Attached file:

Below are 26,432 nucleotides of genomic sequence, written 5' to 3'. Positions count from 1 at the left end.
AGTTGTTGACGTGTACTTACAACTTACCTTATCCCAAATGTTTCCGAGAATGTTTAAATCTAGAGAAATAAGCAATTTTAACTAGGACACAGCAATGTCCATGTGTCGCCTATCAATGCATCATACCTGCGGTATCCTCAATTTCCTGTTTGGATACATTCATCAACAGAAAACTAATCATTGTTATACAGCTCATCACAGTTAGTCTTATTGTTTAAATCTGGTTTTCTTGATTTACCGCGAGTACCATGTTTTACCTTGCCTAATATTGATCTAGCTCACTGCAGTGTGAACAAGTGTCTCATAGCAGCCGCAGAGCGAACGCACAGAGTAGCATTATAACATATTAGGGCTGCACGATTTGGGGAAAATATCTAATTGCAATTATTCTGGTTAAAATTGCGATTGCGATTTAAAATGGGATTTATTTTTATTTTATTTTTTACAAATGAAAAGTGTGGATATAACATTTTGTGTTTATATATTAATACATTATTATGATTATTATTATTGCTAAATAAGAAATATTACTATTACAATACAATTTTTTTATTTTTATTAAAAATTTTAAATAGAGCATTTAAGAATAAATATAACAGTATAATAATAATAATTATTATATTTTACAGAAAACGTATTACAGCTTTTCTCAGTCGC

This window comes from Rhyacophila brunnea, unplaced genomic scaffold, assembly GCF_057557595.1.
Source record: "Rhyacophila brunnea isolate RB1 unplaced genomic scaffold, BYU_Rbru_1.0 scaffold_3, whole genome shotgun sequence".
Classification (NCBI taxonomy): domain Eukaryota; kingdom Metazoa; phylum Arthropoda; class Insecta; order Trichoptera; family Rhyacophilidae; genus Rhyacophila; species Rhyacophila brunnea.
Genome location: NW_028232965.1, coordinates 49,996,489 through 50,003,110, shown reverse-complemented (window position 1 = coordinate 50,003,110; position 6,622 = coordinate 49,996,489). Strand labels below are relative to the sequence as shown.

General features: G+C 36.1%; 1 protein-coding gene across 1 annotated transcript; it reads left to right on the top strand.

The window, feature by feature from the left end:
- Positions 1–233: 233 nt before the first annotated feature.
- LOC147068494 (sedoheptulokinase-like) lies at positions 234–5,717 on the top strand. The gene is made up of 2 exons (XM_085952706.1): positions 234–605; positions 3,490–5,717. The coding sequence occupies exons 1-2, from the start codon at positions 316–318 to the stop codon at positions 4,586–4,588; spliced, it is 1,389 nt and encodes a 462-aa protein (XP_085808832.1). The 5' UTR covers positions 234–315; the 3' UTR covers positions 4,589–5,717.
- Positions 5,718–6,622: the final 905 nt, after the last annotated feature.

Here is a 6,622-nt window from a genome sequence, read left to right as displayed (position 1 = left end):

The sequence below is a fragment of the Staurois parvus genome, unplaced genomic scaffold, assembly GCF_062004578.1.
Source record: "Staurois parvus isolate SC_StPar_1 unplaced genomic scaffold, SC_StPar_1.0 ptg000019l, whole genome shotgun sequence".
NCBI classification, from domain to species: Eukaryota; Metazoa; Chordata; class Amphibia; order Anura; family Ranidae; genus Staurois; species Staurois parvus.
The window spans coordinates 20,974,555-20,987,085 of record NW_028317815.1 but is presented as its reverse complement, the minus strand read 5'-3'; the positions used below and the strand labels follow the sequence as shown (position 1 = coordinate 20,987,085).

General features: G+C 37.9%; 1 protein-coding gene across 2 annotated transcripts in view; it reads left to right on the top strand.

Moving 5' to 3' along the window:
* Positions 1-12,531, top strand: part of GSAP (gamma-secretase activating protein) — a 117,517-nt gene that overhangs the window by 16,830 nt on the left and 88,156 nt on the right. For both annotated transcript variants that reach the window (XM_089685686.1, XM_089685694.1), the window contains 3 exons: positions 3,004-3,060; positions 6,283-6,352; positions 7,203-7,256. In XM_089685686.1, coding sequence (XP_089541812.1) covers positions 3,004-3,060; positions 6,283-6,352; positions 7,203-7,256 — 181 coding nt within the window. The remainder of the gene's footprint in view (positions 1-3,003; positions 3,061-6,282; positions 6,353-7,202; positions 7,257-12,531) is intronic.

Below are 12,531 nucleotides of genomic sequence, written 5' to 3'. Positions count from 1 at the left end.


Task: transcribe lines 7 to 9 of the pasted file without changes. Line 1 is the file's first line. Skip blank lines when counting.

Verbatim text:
General features: G+C 36.1%; 1 protein-coding gene across 1 annotated transcript; it reads left to right on the top strand.

The window, feature by feature from the left end:
- Positions 1–233: 233 nt before the first annotated feature.